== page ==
• Reimbursement for expenses associated with living donation such as medical care, travel, accommodation, meals, and lost wages should be a common practice.

One important element that needs to be considered, in the case of living donors, if this person is competent to take the decision on whether a tissue donation will be good for him/her, on the basis of the information that should be provided by its medical doctors and if this person can understand the possibly benefit from receiving a tissue transplant.

With regard to the removal of human tissues, the main ethical principles from the donor’s point of view are, according to Paul Flaman and Garrett and others, the following:

• Respect for the human body, even after the person’s death;

• Respect for the autonomy of the donor; thus, tissue may not be removed whenever the person refuses. For deceased persons, this implies that tissues may not be removed if the person refused consent or do not give authorization for the removal of tissues during her/his lifetime or change its previous decision to donate before death informing of this change to its families or legal representatives;

• Protection of vulnerable people, namely people unable to give consent or authorization or have a difficult economic situation;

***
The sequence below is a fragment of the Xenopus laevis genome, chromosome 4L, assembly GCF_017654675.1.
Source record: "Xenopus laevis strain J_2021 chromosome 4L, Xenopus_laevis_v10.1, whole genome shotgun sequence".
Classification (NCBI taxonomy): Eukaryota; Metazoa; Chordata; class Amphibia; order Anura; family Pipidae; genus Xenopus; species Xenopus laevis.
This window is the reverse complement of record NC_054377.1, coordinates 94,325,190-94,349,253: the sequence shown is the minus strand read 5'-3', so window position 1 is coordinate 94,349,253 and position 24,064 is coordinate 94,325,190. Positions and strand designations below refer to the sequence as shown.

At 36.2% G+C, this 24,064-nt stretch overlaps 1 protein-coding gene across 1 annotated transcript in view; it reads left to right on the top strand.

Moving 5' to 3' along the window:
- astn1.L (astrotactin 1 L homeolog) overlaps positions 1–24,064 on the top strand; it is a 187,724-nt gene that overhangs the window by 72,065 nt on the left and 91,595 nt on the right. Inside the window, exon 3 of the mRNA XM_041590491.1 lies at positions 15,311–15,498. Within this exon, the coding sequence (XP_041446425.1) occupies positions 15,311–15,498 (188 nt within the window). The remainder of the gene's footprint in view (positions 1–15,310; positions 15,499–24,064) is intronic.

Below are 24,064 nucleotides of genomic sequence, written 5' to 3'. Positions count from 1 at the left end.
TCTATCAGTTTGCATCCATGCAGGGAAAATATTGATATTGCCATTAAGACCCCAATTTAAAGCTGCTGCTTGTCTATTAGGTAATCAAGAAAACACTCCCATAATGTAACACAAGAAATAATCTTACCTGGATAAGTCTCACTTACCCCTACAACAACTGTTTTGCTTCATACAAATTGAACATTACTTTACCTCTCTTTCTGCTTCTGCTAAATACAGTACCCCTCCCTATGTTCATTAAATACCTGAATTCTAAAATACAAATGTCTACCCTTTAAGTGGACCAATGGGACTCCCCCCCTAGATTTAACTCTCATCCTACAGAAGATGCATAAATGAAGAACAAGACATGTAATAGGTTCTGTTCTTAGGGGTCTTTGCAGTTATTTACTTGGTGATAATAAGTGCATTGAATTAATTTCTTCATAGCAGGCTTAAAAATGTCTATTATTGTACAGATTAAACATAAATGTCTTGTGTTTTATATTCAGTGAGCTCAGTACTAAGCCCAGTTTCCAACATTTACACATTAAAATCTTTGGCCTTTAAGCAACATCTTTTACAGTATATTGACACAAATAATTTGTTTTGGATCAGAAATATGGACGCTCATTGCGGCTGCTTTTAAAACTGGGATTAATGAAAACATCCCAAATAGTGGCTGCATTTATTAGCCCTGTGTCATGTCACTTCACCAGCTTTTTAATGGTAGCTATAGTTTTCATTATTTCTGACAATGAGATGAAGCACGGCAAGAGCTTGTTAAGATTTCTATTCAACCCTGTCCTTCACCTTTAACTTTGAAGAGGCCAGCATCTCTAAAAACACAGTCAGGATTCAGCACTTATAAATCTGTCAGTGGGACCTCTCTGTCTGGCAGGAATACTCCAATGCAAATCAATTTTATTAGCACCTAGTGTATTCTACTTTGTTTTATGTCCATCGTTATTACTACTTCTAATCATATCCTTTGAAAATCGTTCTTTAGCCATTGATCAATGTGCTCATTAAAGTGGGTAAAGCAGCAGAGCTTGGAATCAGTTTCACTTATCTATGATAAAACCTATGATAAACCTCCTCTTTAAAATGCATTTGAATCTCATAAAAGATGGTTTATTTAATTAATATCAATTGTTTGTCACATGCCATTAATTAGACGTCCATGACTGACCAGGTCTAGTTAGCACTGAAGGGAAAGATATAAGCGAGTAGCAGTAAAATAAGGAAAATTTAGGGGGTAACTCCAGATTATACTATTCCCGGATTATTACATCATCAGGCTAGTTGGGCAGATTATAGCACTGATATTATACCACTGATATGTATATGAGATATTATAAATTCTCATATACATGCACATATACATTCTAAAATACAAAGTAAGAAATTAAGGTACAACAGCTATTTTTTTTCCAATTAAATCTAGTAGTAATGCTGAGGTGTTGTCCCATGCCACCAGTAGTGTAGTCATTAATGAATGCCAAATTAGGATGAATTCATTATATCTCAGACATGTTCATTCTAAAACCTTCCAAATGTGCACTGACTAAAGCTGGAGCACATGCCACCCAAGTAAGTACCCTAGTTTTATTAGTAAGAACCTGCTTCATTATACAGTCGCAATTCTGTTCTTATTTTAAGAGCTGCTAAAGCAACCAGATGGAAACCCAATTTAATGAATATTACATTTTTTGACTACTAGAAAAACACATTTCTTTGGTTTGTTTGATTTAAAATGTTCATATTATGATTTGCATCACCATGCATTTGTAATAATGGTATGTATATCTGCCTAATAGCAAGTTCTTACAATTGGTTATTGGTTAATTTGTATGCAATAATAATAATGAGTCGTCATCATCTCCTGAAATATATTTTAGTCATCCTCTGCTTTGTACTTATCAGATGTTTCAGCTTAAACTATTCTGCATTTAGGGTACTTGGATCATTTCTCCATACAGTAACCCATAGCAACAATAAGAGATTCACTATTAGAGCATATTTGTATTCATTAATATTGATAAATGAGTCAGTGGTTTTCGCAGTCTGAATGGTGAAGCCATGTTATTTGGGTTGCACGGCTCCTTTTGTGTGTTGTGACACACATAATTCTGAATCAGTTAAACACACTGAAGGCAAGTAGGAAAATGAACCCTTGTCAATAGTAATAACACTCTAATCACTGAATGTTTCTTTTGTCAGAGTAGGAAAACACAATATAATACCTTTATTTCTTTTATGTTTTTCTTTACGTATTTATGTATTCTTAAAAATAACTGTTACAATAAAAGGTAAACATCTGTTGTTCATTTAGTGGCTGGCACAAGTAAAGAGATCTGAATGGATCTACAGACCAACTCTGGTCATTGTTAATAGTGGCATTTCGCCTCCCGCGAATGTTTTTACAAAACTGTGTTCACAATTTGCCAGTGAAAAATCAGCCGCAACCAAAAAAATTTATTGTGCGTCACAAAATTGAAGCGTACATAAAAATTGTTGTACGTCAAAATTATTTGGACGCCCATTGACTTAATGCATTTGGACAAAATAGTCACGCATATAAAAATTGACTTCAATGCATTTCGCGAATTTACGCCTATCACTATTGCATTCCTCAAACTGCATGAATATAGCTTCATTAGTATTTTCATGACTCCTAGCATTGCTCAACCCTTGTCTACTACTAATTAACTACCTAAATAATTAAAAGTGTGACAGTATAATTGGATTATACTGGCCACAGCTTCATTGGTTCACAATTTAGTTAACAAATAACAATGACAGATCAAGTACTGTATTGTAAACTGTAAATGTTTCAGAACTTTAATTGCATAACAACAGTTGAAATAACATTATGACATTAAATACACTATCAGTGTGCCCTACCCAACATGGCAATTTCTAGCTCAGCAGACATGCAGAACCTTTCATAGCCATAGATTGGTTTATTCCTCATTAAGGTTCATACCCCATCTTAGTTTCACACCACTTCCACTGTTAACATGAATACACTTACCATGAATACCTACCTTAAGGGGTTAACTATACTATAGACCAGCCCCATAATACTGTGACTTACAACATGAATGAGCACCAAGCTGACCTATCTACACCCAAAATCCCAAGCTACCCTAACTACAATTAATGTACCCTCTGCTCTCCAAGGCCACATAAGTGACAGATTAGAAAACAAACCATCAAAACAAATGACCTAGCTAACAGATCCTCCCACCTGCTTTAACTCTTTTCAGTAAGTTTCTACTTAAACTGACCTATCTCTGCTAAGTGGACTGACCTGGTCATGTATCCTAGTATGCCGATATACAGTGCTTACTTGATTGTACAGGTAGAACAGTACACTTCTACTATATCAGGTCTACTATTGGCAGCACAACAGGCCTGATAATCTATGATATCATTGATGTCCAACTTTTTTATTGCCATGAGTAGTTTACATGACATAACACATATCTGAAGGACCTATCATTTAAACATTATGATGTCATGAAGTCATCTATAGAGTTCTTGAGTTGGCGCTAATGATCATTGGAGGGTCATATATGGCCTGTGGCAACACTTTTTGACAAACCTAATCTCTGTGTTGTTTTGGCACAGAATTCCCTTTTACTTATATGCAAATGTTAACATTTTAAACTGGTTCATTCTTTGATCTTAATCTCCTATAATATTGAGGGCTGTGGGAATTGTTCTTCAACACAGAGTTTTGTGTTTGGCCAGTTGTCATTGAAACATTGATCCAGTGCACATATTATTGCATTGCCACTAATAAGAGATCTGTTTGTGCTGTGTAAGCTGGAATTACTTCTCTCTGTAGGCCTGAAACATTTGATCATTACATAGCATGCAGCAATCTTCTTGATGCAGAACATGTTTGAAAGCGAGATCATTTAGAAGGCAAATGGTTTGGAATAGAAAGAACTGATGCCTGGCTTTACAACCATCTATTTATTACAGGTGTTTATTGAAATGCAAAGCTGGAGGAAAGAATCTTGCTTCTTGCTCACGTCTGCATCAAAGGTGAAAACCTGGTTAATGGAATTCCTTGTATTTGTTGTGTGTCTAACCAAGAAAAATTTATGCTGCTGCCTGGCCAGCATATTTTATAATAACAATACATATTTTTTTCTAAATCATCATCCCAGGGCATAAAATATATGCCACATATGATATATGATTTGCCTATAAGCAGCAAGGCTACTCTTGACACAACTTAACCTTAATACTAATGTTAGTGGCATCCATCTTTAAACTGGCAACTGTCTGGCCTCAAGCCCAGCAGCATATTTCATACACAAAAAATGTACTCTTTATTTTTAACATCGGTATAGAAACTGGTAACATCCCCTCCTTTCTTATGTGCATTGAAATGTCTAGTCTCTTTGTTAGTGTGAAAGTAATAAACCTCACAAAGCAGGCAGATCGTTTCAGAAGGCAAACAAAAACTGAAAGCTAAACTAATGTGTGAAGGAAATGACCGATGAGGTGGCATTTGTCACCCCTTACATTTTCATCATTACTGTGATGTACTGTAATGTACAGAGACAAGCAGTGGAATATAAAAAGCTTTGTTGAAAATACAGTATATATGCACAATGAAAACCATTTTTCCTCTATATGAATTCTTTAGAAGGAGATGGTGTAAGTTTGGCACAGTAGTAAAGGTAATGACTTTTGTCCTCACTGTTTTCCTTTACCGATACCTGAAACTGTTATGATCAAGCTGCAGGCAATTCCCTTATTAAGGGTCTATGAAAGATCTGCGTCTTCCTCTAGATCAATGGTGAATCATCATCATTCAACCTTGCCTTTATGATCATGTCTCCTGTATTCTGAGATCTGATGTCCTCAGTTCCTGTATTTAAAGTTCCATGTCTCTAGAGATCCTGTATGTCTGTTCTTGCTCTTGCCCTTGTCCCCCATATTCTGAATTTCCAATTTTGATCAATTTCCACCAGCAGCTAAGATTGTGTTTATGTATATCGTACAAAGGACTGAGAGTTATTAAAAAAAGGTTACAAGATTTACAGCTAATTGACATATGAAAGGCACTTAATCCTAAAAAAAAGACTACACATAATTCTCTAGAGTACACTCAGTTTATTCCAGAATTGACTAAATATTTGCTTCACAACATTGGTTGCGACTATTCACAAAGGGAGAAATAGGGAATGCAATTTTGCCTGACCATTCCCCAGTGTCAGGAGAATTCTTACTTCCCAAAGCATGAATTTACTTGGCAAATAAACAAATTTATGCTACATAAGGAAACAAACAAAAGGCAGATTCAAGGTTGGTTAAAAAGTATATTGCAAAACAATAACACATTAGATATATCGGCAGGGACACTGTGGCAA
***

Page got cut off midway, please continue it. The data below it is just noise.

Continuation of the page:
• Respect for private life and medical confidentiality;

• The right to prior information on the conditions of the tissue removal and the expected use of the human tissues procured;

• The right not to be subjected to unjust discrimination, which could result from the revelation of data collected from the donor or the family to third parties (e.g., employers and insurance companies);

• Living donation should take place only where there are clinically acceptable risks of short and long-term harm to the donor and a high likelihood of success for the recipient;

• Living donors should consent to donation. The decision to donate must be free and informed;

• The living donor has the right to change their mind to donate at any time;

• The autonomy and welfare of the living donor should take precedence over the needs of the recipient to receive a human tissue;

• There should be independent and separate assessment, advice, and advocacy for the living donor.

Lastly, it is important to highlight that most countries accept, as a matter of principle, that tissue transplantation programmes be founded on the philosophy of voluntary and unpaid donation, with some exception, anonymity of both donor and recipient, the altruism of the donor and solidarity between donor and recipient, and in the use of a group of well-known ethical principles already applied in all medical fields.

Citation: Pedraza JM (2015) Ethical Principles in the Field of Tissue Banking. J Cell Sci Ther 6:208.

Copyright: © 2015 Pedraza JM. This is an open-access article distributed under the terms of the Creative Commons Attribution License, which permits unrestricted use, distribution, and reproduction in any medium, provided the original author and source are credited.